For Jesse Brooks, music is the best medicine

Bob Marley once sang, “One good thing about music-when it hits you, you feel no pain.”  Local musician Jesse Brooks would agree with the legendary artist.  The 25-year-old singer/songwriter has been involved with music since age 13 and shows no signs of giving up his passion for the art.

Brooks performing at Cate Street Pub in Downtown Hammond

“Music always stuck with me, like it’s something profound.  Just during my everyday life, there’s always some song playing in my head, whether it already exists or not,” he said after sipping on his late night cup of coffee.

“It’s always there, and it always reflects how I feel,” he added.

The musical background in Brooks’s family inspired his decision to become a musician himself.  His parents are both musicians and influenced him to begin his musical career in his early teenage years.  Brooks began singing and learned to play the guitar after watching his father play for years.  Music became a skill that would build his confidence and drive him to come out of his shell.

“I just grew up as a shy kid, and I think that music was one of the first things that helped me not to be shy in life.  My dad’s personality is not a shy personality, and my mom’s kind of is.  I took after her in that regard, but playing music forces you to play in front of people and work and share vulnerabilities with them.  That’s kind of the first arena where I learned how to be confident, and now I can do a lot of things outside of playing music that I might have been afraid to do before,” he said.

After years of playing guitar and taking voice lessons, Brooks branched out and began to write his own music, gathering inspiration from other musicians and putting his ideas to work.  He listens to a wide variety of music, including artists like the indie-rock band Brand New and the rappers Jay-Z and Kanye West, who are all some of his favorite performers.  He has played in a number of bands himself.  His music has ranged from genres like pop-punk to serious indie rock, but he has decided not to pursue a career only in music.

“When I was in my first band in high school, we all thought that we were going to be the next MTV band, like Blink 182.  We all thought we’d have chicks in swimming pools and everything.  I’d be lying if I said, ‘Oh, it’s not about being famous.’  I used to want to be famous,” he said.

With a new set of goals, both as a musician and a professional, Brooks is exploring his career options outside of the music studio.

“I’m past the point now where I’m hoping for ‘the big break’ or whatever.  In this day and age, it’s kind of silly to think that people don’t want to hold a real job too.  A lot of people will be working their tails off trying to get the next gig, and they’re hoping that the next gig will pay more than the last gig, and it’s really stressful,” he laughed.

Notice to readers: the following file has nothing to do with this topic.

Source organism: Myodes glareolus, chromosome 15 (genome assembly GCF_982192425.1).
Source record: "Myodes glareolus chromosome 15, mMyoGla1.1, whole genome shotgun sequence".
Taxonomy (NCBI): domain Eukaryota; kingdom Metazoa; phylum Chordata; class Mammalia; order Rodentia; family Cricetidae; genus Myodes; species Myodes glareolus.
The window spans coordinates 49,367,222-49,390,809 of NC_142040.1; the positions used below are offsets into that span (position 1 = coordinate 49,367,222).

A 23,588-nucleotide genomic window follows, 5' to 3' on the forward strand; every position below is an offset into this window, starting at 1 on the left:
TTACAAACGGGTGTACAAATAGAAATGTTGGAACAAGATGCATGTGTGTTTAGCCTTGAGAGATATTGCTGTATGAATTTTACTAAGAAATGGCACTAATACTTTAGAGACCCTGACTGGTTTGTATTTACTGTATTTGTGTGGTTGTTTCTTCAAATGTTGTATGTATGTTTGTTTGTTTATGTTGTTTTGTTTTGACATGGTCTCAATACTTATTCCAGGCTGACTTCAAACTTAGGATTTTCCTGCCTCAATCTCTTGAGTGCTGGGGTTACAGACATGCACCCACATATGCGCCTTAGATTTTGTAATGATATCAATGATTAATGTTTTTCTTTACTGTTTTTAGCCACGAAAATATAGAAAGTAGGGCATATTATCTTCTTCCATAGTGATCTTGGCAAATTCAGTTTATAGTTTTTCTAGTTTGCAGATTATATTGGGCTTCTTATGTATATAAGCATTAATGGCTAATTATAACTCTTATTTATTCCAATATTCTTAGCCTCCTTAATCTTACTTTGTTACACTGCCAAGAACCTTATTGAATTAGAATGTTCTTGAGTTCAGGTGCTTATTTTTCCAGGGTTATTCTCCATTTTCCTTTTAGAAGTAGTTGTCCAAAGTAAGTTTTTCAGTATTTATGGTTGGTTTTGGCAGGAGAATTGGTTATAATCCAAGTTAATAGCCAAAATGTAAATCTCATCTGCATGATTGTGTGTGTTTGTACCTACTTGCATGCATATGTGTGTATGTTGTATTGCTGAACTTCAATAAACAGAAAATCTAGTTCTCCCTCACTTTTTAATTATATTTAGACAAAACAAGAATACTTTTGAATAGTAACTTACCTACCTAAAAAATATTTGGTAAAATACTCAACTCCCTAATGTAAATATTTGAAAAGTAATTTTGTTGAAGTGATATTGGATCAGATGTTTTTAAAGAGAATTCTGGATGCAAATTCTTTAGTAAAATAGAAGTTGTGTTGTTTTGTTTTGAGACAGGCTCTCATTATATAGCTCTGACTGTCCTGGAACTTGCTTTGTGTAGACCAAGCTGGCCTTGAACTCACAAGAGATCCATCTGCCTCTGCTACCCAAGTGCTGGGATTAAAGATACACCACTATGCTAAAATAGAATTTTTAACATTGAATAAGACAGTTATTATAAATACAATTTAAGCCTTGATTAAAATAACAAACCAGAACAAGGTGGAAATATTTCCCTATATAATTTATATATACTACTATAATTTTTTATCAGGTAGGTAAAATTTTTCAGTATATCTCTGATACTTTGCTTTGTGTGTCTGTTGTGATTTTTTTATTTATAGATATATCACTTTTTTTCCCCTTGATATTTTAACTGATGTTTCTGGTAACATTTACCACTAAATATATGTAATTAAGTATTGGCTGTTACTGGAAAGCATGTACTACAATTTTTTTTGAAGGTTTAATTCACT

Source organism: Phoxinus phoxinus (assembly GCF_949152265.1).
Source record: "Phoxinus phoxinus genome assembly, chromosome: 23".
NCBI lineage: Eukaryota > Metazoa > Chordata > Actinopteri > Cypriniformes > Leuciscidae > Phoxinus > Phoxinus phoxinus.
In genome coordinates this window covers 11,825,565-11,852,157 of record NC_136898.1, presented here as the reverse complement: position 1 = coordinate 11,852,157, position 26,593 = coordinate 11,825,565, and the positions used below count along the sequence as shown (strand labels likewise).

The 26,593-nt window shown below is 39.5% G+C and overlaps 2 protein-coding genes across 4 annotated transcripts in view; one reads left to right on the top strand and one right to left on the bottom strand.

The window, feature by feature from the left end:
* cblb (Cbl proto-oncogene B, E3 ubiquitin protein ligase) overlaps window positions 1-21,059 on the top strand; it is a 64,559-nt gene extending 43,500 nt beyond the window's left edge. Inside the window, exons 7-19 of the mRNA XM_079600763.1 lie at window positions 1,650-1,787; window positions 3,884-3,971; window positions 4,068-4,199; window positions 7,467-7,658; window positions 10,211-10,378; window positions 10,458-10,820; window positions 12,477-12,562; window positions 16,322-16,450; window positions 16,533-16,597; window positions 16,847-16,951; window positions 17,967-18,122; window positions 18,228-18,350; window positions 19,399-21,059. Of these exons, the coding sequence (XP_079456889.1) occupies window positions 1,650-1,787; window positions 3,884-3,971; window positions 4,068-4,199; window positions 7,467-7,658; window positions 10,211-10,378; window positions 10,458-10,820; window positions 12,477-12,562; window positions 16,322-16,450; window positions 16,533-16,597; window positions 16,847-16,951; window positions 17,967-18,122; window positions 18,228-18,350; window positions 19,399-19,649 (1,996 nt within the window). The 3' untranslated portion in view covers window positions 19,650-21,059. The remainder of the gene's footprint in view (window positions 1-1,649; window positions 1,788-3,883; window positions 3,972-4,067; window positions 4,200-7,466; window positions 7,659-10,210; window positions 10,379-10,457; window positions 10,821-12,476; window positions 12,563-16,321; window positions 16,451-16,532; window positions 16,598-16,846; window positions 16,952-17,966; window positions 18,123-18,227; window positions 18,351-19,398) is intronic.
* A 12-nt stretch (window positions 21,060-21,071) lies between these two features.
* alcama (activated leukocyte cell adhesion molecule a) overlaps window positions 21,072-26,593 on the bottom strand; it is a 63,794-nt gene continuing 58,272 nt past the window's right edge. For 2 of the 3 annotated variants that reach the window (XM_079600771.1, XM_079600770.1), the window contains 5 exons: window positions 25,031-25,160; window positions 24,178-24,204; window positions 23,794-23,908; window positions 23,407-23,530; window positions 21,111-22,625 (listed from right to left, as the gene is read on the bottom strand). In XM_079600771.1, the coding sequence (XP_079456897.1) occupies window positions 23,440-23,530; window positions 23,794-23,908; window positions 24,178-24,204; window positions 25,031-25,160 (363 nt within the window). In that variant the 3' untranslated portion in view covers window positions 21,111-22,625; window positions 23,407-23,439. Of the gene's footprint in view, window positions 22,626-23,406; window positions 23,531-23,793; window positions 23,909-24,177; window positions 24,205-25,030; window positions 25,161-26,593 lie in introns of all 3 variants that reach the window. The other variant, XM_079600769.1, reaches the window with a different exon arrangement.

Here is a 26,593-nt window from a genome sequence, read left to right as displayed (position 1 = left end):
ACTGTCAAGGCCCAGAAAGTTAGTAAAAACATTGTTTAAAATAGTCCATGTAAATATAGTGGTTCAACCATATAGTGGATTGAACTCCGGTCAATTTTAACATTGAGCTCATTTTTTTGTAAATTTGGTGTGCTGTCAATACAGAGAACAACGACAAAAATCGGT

After a pause, he added, “I would like to focus on my other goals, and do this as a creative outlet, and maybe still get recognized from time-to-time.  You don’t have to have just one job. You start noticing a lot more people who are crossover actors and musicians and writers.  They just want to do all of these things, so they go do it.  With the internet, you can just put your own art online and be recognized by somebody.  As long as you’re being recognized for something you did, it’s worth it.”

He is currently studying journalism at Southeastern and strives to be a writer when he graduates.  With opportunities to explore the field of communications in New York, Brooks is ready to start his professional career, but plans to keep music a central part of his life.

“There’s a connection between songwriting and journalism.  A lot of times, songwriters write about events and about what’s going on in their songs.  Marvin Gaye did it with the civil rights movement.  Bob Dylan did it.  Bruce Springsteen does it.  There’s that feeling of using your media to get a message out there, so sometimes writing songs is like writing the news, only songs last forever,” he said.  “We’ve seen songs over history change the way people think and the way people do things.  Sometimes it’s just about telling a story.  It’s about other people, and things that people are going through.”

Growing as an artist is an important feat for Brooks, while writing remains at the top of his career choices.

Over one last sip of coffee, he said, “My music is more sophisticated than it used to be.  It’s more grown up.  Sometimes I have a side of me that just wants to focus on writing lyrics, and just writing a really good message.  I think of myself as a writer.  It’s about writing poetry, not just any words.”

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CatieRagusa

About CatieRagusa

I am studying Mass Communication and Journalism at Southeastern Louisiana University. I am currently a senior and expect to graduate in December 2012. I love learning about people and enjoy writing stories about people and entertainment.

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